- Turn off the dishwasher after the final rinse and before the drying cycle. Dry the clean dishes with a cloth instead of using more electricity.
- Fill the dishwasher completely, as partial loads waste electricity.
- Keep the filters clean, as a blocked filter reduces efficiency and wastes energy.
- Don’t overload your fridge, consumption is as much as 10-20% more for each extra product.
- Prevent thick frosting, as it reduces the cooling ability. If you don’t have a frost-free model, defrost your refrigerator when frost is between 0,6 to 1,3 cm thick.
- Allow adequate space around the refrigerator for free air circulation. The air carries heat away from the fridge - if air can't circulate, the fridge can't work properly.
- Use a pressure cooker to conserve energy when cooking foods that take a long time, such as pot roasts, stews and steamed puddings.
- Bring foods to the boil quickly on the "high" setting, then turn the heat down to simmer to finish cooking.
- Keep oven doors completely closed until food is cooked. Every time the door is opened, the oven temperature drops, and the heat must be replaced.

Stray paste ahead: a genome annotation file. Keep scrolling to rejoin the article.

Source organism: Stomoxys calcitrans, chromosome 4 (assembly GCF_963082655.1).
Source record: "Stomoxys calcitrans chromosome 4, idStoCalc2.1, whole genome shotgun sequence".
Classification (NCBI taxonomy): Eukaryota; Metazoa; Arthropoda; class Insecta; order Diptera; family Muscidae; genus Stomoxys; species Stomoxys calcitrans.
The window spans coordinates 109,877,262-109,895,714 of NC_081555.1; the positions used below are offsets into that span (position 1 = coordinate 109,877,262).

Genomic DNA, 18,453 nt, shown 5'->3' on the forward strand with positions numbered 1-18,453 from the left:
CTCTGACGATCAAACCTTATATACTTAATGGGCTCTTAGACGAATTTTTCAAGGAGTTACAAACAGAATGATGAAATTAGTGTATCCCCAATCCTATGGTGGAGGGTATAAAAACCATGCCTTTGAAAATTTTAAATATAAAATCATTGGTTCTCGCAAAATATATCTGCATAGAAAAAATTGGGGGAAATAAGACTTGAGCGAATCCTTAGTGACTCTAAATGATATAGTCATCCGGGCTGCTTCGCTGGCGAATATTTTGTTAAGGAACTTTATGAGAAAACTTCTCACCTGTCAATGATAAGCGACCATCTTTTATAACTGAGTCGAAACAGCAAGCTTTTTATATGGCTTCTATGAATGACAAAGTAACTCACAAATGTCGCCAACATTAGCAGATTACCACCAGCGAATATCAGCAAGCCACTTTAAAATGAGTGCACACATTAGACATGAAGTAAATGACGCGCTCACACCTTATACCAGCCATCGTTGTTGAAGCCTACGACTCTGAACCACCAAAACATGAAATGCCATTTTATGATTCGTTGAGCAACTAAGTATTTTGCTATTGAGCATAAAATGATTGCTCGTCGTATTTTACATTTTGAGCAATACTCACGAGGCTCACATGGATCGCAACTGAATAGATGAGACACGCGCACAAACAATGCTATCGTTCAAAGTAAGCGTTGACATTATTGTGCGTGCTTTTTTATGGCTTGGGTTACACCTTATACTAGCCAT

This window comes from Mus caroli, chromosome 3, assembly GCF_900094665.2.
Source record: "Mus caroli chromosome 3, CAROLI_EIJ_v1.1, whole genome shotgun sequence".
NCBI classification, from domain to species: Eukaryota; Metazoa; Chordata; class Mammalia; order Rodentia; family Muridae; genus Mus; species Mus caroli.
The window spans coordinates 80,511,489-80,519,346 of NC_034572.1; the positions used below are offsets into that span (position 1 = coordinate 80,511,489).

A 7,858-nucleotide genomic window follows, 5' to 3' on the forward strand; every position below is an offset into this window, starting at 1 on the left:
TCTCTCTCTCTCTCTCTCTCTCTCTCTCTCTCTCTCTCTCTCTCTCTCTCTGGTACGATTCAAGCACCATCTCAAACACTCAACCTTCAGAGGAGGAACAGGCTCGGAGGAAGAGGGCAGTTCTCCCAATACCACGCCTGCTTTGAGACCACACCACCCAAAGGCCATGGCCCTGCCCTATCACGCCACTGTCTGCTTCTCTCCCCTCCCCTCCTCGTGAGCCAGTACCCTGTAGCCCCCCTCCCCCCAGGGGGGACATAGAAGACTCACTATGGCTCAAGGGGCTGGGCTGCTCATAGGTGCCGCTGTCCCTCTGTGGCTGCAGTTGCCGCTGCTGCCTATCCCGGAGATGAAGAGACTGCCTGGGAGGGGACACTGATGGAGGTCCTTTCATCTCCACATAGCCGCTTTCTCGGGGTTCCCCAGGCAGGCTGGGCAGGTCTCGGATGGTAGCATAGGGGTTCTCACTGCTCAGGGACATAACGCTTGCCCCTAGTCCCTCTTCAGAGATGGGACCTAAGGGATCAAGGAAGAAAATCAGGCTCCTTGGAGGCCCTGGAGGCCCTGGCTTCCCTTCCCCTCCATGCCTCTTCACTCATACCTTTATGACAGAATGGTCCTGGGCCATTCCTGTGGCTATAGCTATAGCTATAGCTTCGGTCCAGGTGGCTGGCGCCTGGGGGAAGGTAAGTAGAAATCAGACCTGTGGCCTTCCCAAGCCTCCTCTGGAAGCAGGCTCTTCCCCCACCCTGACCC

- Use your microwave oven to cook small to medium quantities of food. To cook larger portions of meat, it is better to use a conventional oven.
- Cooking time is an important factor when determining energy efficiency levels. Compare cooking times when you cook the same food in the microwave, in the standard oven, on stove top elements or in a pressure cooker. You will easily see which method of cooking is more efficient depending on quantity, volume and food types.
- Using small kitchen appliances instead of the stove can save energy. Toasters, electric grills and skillets, slow cookers, electric coffee pots and bottle warmers usually require less energy than the stove when used correctly.
- Use an electric kettle to boil water, not a sauce pan or a microwave.